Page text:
Agro Climatic Zones of India - List, Aim, UPSC Notes

By K Balaji|Updated : November 25th, 2022

The agro climatic zones of India is the land units that are climatically suited for a specific compass of crops and cultivars and may be expressed properly or exactly in terms of major climate and growing seasons, this is the definition as prescribed by the Food and Agriculture Organization [FAO]. For elaborate agricultural planning and establishing future plans, the Planning Commission of India established fifteen large Agro Climatic zones of India, in accordance with the physiography, geological structure, soils, climate, growth of irrigation and mineral resources, and farming patterns. The agro climatic zones of India also frames out to be an essential segment of the UPSC syllabus.

The Agro Climatic Zones of India are aimed at ensuring sufficient economic and agricultural growth. Agriculture, as well as related activities such as poultry, livestock farming, crop diversification, and rotation, must be given enough emphasis. Similarly, to supplement farmer income and socioeconomic development, area-specific Agri clusters and Agro-based companies must be developed. The study of agro climatic zones of India will enable the researchers in examining the ways to uplift and augment agricultural productivity.

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What Are Agro Climatic Zones of India?

The climate plays an instrumental and essential role in influencing agricultural patterns. Henceforth, it witnesses alteration region-wise. The agro climatic zones of India have been stratified in accordance with the climatic factors by the National Planning Commission. Throughout the country, there are almost 15 climatic zones.

  • The knowledge of the agro climatic zones of India enables the researchers to bring forth methods to enhance and augment agricultural productivity. This will also assist in establishing sustainable development goals pertaining to agriculture.
  • Climate change has severely and drastically impacted the agricultural growth in the country.
  • The weather pattern alterations and other factors, the consequence of climate change affect the variations in the crop structure.
  • The focus on surging productivity is depleting the variedness in the crops in accordance with the agro climatic zones of India.

List of Agro-Climatic Zones of India

There are 15 Agro-Climatic Zones in India. A few of them are explained below in detail. Check here the list of the agro climatic zones of India and other specifications that have been illustrated here-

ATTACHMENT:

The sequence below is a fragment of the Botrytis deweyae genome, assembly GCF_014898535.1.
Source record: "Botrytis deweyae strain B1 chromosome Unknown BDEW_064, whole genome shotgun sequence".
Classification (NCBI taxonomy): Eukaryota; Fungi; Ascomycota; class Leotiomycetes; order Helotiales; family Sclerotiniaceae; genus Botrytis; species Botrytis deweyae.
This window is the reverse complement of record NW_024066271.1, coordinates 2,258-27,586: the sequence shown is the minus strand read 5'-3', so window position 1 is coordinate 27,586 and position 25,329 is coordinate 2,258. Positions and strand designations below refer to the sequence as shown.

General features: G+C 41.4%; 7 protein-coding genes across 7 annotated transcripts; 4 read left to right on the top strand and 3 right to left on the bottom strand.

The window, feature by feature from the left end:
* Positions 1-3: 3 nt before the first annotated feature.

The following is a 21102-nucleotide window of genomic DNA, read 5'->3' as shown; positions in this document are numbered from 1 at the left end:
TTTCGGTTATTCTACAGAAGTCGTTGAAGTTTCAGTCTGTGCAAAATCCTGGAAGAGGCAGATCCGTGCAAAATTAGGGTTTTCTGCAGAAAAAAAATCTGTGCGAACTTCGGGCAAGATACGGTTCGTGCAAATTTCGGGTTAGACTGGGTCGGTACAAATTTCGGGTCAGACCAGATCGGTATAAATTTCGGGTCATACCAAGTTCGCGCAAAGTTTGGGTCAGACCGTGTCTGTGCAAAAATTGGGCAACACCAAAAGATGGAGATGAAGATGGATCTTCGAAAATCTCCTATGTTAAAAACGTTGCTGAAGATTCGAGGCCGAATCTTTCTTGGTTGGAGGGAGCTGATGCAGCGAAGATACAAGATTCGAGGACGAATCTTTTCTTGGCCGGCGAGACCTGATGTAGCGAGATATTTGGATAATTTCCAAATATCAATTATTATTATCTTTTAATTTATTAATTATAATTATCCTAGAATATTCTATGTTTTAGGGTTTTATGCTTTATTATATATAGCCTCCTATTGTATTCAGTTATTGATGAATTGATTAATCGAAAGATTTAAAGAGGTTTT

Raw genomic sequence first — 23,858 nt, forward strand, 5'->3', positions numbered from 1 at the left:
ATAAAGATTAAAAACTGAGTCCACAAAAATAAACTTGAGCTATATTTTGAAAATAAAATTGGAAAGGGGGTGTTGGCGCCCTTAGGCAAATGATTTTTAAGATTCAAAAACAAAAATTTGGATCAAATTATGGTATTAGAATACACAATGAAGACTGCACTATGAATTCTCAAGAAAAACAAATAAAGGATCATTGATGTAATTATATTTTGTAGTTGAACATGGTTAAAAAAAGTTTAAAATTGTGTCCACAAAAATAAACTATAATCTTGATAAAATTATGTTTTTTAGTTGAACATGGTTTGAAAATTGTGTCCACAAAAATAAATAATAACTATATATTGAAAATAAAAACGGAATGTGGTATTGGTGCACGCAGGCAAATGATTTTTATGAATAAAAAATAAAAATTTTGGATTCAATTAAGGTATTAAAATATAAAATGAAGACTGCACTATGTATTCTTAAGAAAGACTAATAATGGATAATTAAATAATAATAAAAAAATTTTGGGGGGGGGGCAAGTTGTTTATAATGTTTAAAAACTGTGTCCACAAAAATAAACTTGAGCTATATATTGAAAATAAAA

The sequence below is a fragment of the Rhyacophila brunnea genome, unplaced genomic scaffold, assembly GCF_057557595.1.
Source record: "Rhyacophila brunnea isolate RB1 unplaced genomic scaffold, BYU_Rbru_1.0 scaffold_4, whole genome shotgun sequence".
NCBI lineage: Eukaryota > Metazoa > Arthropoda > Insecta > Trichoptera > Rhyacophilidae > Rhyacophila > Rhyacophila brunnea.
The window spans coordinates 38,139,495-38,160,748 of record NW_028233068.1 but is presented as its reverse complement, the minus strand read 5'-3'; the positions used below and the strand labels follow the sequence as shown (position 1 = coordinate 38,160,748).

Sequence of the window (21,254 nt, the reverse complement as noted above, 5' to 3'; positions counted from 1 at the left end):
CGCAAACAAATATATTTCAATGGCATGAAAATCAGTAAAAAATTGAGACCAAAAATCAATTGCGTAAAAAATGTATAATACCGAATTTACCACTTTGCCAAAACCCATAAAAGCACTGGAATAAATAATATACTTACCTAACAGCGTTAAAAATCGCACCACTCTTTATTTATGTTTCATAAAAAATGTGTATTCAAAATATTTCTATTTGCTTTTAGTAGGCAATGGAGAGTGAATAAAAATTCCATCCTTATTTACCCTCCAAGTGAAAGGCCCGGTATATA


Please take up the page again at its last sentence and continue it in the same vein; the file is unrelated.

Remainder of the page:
Western Himalayas

Jammu and Kashmir, Himachal Pradesh, and Uttarakhand make up this region. Rice, maize, wheat, barley, and vegetables are farmed in the pastures on steep slopes.

Lower Gangetic Plains

This region encompasses eastern Bihar, West Bengal, and Assam's Brahmaputra Valley. Rice and jute crops thrive under these conditions. Other major crops include maize, legumes, and potatoes. Temperate fruits such as apples, peaches, pears, almonds, and walnuts are also grown in the area.

Eastern Plateau Hills

The Chotanagpur plateau, the Rajmahal Hills, and Chhattisgarh lowlands are all part of this region. Rice, oilseeds, ragi, tur, groundnut, soybean, urad, potato, gram, castor, groundnut, millets, and maize are grown here.

Eastern Himalayan Region

Comprises Arunachal Pradesh, Assam's hills, Tibet, Meghalaya, Nagaland, Manipur, Mizoram, and Tripura. Rice, maize, potato, and tea are the main crops, as are pineapple, litchi, orange, and lime plantations.

Trans-Ganga Plains Region

Punjab, Haryana, Chandigarh, Delhi, and Rajasthan's Ganganagar district are part of this region. The major crops are wheat, sugar, cotton, rice, chickpea, maize, millets, pulses, and oilseeds.

Middle Gangetic Plain Region

Comprises parts of Bihar and Uttar Pradesh. Rice, wheat, millets, maize, gram, barley, peas, mustard, and potato are the major crops.

Upper Gangetic Plains Region

Includes sections of Uttar Pradesh's central and western regions, as well as Uttarakhand's Hardwar and Udham Nagar districts.

The major crops are wheat, millet, sugarcane, rice, maize, chickpea, barley, oilseeds, pulses, and cotton.

Central Plateau and Hills Area

Comprises Bundelkhand, Baghelkhand, Bhander Plateau, Malwa Plateau, as well as Vindhyachal Hills. Millets, grain, gram, oilseeds, cotton, and sunflower are the main crops.

Western Plateau & Hills Area

Includes the southern half of the Malwa plateau and the Deccan plateau. Wheat, grams, millets, cotton, pulse, groundnut, oilseeds, sugarcane, wheat, maize, oranges, grapes, and bananas are the most important crops.

Southern Plateau and Hills Area

Covering Adilabad District in the north till Madurai District in the south, the region includes parts of southern Maharashtra and major parts of Andhra Pradesh, Karnataka, and Tamil Nadu uplands. Millets, oilseeds, pulses, black tea, coffee, cardamom, and spices are among the major crops.